Hear with your ears and listen with your heart
After the loss of my husband, I was consistently asked “What can I do to help?” Such a sincere and thoughtful ask from those around me, but all I could do was just walk in circles. I could only look around at my house and look down at my 2-year-old daughter, who was barely knee-high; and while there was so much that needed attention, I could not even begin to think of what an outsider could do to help me learn how to live again.
The first year was one of survival, truly living with my loss, one day at a time. So much around me was unknown, unfamiliar and extremely scary. While going through the motions of work, managing a household, raising a child and interacting with others seemed familiar, in reality I had no way of expressing what I was thinking, feeling or what I could possibly ask for to get through each day. In hindsight, I tried to express my needs but could never find the right words. Those around me would listen to what I was saying literally and would try to solve the immediate need; but there was really nothing to solve – this was my life now. I just needed an ear to hear me.
Fast forward twenty-five years – I have not only found my voice, I have found the wisdom to share with others how to walk their journey and find support from those around them. While facilitating numerous support groups for the past ten years, I listened to stories about individual grief journeys that would provide strength, commitment and the desire to live again. Each night I would go home after the groups and capture what people shared, what helped them individually and how to translate what others may need on a daily basis. For years, I continued to listen with my heart while capturing what people said as I was learning so much about myself and how to help those in an emotional place that is so foreign.
My notes not only became a life-line for my own grief but also provided ideas for supporting future grievers. I learned of ways others could provide support to those suffering from a significant loss without explicitly asking “What can I do to help?” I began writing two monthly columns for Bereavement Magazine, Widowhood and Grief in the Workplace. My focus was on the griever and also on those who support the griever. The overwhelming response to my articles validated there was a disconnect – grievers used their voices as a way to cope while supporters used their voice to fix a situation that was not fixable. As with most experiences in our lives, one chapter in life lends support to the next chapter; consequently, Living with Loss, One Day at a Time was born to help those suffering from a loss and to show how to live each day by communicating to those who want to help.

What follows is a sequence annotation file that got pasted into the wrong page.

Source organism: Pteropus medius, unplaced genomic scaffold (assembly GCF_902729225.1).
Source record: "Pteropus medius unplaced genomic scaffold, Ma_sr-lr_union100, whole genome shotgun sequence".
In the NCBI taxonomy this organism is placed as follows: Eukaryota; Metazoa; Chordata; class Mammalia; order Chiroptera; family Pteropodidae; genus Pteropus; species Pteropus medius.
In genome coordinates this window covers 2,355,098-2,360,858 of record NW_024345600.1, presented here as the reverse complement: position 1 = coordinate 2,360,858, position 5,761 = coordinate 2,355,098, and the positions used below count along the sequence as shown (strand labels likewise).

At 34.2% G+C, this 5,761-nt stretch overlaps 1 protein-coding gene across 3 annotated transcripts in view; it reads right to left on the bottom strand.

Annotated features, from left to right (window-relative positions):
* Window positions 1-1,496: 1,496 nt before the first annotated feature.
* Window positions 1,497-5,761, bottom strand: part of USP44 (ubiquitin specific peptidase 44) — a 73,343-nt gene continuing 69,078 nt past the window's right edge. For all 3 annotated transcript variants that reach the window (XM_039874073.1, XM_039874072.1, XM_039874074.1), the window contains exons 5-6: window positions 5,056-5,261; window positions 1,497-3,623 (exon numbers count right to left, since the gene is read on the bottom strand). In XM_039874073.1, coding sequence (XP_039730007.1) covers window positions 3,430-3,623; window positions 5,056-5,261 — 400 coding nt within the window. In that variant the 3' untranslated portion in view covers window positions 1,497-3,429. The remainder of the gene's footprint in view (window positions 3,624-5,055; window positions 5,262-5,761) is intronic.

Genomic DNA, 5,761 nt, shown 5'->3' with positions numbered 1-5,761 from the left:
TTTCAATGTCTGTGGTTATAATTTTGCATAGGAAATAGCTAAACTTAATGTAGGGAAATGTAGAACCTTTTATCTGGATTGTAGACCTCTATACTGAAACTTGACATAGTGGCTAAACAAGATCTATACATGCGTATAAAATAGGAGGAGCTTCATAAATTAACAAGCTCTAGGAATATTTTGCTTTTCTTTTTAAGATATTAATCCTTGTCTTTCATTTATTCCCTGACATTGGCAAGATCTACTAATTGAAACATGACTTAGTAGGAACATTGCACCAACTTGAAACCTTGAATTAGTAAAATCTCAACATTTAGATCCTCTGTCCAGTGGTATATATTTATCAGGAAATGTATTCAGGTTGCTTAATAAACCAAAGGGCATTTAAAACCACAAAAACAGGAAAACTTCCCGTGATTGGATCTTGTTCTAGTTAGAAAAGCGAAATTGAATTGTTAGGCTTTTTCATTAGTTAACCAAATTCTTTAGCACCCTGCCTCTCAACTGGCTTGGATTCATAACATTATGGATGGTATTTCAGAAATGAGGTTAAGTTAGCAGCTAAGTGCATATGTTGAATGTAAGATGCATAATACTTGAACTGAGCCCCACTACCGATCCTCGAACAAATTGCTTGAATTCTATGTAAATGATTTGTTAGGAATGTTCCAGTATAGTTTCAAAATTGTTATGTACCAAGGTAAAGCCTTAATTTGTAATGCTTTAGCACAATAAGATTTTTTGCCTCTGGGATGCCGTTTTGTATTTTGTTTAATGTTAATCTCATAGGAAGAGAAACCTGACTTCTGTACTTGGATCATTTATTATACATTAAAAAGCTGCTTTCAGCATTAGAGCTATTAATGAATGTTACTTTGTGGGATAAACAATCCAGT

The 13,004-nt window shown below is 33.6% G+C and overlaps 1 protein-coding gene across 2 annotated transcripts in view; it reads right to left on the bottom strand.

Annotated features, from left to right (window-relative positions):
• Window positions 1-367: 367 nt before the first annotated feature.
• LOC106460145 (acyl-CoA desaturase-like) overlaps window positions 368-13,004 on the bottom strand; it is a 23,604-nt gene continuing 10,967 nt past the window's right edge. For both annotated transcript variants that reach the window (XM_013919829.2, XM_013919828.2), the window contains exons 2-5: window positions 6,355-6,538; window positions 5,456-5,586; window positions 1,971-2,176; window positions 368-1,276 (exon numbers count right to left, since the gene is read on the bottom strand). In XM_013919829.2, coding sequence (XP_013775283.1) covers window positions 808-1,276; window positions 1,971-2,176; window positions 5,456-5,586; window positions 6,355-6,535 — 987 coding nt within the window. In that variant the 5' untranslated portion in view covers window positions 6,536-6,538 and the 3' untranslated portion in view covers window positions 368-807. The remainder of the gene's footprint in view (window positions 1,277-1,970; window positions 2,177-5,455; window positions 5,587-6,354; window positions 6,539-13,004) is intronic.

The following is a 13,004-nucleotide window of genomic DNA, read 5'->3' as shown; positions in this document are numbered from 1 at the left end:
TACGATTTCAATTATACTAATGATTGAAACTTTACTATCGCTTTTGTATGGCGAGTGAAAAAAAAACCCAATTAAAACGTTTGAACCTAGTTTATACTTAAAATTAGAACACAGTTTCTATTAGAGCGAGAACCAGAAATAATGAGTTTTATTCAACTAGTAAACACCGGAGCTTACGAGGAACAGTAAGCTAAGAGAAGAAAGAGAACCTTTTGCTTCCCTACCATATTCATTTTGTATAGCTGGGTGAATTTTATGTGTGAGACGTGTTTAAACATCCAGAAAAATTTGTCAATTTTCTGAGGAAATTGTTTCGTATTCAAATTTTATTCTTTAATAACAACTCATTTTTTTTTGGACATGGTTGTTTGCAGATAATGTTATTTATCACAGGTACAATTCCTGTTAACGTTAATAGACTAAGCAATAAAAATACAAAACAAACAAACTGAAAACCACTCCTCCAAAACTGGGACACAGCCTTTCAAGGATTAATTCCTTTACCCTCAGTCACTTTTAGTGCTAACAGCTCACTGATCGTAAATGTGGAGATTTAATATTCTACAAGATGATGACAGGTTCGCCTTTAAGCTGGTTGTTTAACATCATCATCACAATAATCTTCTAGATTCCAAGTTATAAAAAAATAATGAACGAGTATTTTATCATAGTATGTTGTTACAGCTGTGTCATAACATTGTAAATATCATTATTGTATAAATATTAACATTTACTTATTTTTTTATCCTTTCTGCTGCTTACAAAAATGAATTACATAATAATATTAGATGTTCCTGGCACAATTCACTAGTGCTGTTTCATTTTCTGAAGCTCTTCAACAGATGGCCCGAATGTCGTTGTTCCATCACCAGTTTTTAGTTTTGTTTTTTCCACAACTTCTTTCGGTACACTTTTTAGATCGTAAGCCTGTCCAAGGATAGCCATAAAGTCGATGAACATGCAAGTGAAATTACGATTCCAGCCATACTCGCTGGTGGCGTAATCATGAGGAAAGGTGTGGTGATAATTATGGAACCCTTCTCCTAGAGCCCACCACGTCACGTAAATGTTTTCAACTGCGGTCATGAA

My “Ah Ha!” moment from this experience was that I needed to work through my grief and establish my new place while embracing life at the same time. I found that since I was only focused on the loss of my husband and the father of my daughter, I could not embrace my new life.
As a griever, you only have a few key tasks that you must achieve each day: make the best of the day; find a way to sleep at night; and start the next day with energy, determination and the will to travel your grief journey. As a supporter, your role is to observe what is needed and roll up your sleeves to help without asking.
Whether you are grieving the loss of someone or supporting a loved one, hear with your ears and listen with your heart.
Rachel Kodanaz is an author, speaker and consultant who provides encouragement to those who are suffering a loss or setback. She is the author of Living with Loss, One Day at a Time.